Energy efficiency measures: best practices
Stakeholders of the cold chain are currently implementing actions to fight global warming focusing on two main objectives: (i) the reduction of direct releases of fluorocarbons in the atmosphere mainly due to leakages, and (ii) the improvement of energy efficiency to reduce the primary energy use.
Improvements can range from the investment in new and more performant technologies, which have the potential to reduce energy consumption by 15% – 40%, to the implementation of more straightforward and less expensive maintenance and operational practices for the refrigeration system and the overall production process which can frequently reduce energy costs by 15% or more.
Energy efficiency measures (EEMs) have a great potential for introducing noteworthy economic, environmental and social benefits, energy savings as well as a wide range of non-energy benefits, including:
- Increased profitability mainly due to reduced operating costs (e.g., energy and maintenance costs) and increased productivity. Some measures can also provide improved system reliability and a better match between the refrigeration load and the equipment capacity leading to a more efficient system.
- The improved working environment in terms of ergonomics and safety, and reduced impact on the external environment thanks to the lower resources’ consumption and greenhouse gas emissions.
- Reduced vulnerability to fluctuations of the energy prices, which may be sensitive to numerous external factors, such as significant weather events and changes in national and local regulations.
- Enhanced public image. Due to the growing concerns of the community over global warming and other environmental issues, players in the cold chain want to demonstrate to customers that they operate in a responsible way aiming at protecting the natural environment through conservation and sustainable practices.
- Increased sales. A more pleasing shopping and working environment and a reduction of the environmental impact of the cold chain can attract and retain more customers, which are more and more environmental-friendly, leading to an increase in sales.
- Reduced spoilage. Upgrades in the refrigeration and lighting systems and better monitoring and management of the time-temperature relationship allow reducing the spoilage of perishable goods while also saving on energy bills. Waste of products entails the loss of the energy consumed for processing and storing the goods, the production of GHGs, such as methane, during degradation, and the societal impact of wasting resources
The EEMs relevant for the cold chains have been grouped into 10 categories: auxiliary technologies, buildings, employee, energy generation and recovery, industrial symbiosis, maintenance, management, monitoring and control, refrigeration system, and transport.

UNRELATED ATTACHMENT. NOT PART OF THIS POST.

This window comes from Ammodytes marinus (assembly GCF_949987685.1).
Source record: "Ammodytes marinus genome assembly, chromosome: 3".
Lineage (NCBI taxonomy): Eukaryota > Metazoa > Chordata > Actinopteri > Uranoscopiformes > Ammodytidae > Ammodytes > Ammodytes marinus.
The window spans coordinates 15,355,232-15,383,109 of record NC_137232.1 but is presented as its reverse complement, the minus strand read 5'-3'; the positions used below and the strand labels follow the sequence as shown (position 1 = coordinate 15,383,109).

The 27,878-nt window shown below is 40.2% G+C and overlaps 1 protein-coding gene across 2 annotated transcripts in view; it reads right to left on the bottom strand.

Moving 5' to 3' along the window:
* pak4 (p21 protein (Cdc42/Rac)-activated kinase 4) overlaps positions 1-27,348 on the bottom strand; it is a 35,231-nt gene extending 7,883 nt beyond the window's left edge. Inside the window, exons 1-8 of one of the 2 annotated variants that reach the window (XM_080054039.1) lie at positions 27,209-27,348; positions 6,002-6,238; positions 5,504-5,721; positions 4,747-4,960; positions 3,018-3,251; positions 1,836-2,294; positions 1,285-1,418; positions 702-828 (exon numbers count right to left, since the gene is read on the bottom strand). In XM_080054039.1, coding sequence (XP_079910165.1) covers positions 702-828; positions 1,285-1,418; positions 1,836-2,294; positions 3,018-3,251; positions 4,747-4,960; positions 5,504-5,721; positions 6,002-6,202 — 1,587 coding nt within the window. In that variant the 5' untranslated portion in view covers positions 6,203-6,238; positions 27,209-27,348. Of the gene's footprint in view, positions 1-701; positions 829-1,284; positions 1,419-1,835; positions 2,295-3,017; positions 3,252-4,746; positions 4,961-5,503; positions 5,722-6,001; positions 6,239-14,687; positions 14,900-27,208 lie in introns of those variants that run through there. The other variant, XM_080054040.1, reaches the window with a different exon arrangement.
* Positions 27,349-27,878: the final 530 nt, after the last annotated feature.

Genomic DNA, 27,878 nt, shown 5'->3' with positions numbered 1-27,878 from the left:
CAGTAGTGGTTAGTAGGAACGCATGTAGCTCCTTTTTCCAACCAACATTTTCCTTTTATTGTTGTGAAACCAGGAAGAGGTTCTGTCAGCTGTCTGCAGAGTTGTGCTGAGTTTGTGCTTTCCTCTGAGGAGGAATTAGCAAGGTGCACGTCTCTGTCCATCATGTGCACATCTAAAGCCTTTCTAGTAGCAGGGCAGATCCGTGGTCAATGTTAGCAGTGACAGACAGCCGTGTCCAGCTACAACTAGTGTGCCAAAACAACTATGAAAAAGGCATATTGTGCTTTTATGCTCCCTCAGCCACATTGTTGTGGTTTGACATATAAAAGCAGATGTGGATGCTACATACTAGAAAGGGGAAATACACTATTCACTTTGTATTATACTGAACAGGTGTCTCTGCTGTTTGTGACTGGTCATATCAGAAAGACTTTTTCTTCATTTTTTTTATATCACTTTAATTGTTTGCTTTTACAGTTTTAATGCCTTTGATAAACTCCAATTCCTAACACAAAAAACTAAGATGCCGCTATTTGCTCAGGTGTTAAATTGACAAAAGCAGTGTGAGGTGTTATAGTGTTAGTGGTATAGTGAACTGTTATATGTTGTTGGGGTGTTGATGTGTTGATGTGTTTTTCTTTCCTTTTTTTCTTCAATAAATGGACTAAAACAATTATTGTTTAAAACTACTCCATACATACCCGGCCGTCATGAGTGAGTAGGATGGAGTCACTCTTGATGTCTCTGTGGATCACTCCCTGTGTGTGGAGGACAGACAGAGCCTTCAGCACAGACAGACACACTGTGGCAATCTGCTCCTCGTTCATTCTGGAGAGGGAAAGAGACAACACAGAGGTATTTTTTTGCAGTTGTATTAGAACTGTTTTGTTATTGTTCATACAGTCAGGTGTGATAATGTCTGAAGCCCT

Each category has a set of factsheets presenting measures from real cases.
Category Type of energy efficiency measure
- More efficient ventilation system for cold warehouses
- More efficient lighting system (e.g. LEDs for cold warehouses)
- Efficient motors/filter/pumps/drive systems/ steam generator with the appropriate sizing
- Efficient inside refrigerant cycle: compressor, heat exchanger: evaporator, condenser, throttle valves
- Improved insulation (e.g., replacement of old windows, removal of thermal bridges, insulation of walls/ceilings/roofs/pipework, reduction of air infiltration of rooms and/or display area, repairing door deals and curtains, ensuring that door can be closed, air curtains on doors)
- Warehouse with separated compartments, with automated glide racks
- Waste heat recovery (e.g., absorption chiller)
- Renewable energy for electrical and thermal energy (e.g., PV, ST, HP, solar cooling)
- Energy storage system
- Regular cleaning of condensers and evaporator coils
- Minimization of compressed air leakages
- Review/ optimisation of the cooling distribution system
- EMS, energy audit, exploitation of energy benchmarks
- Set temperature range for cooling to upper limit, adjustment of cooling temperatures
Monitoring and control:
- Visualization of EnPis, real-time monitoring system, automated tracing
- Use of smart heating systems/ automatic/ intelligent control system
- Less oversized cooling systems
- Alternative refrigeration technology, design and refrigerant, retrofitting refrigeration display systems, closed display cabinets
- Refrigerant cycle (e.g., one, two stage, intercooler etc.)
- Design and usage of free cooling
- Alternative refrigeration technologies: e.g., solar cooling systems, thermal chillers, heat pumps
- Retrofit of R22 refrigeration system by centralized ammonia (NH3) system
- Improved insulation of trucks (e.g., air curtain)
- Fuel monitoring for drivers and training drivers for fuel consumption reduction
- Optimised travel routes (e.g., reduction of empty return trips), modal shift
- Alternate means of transport (e.g. portable refrigerated units for LTL)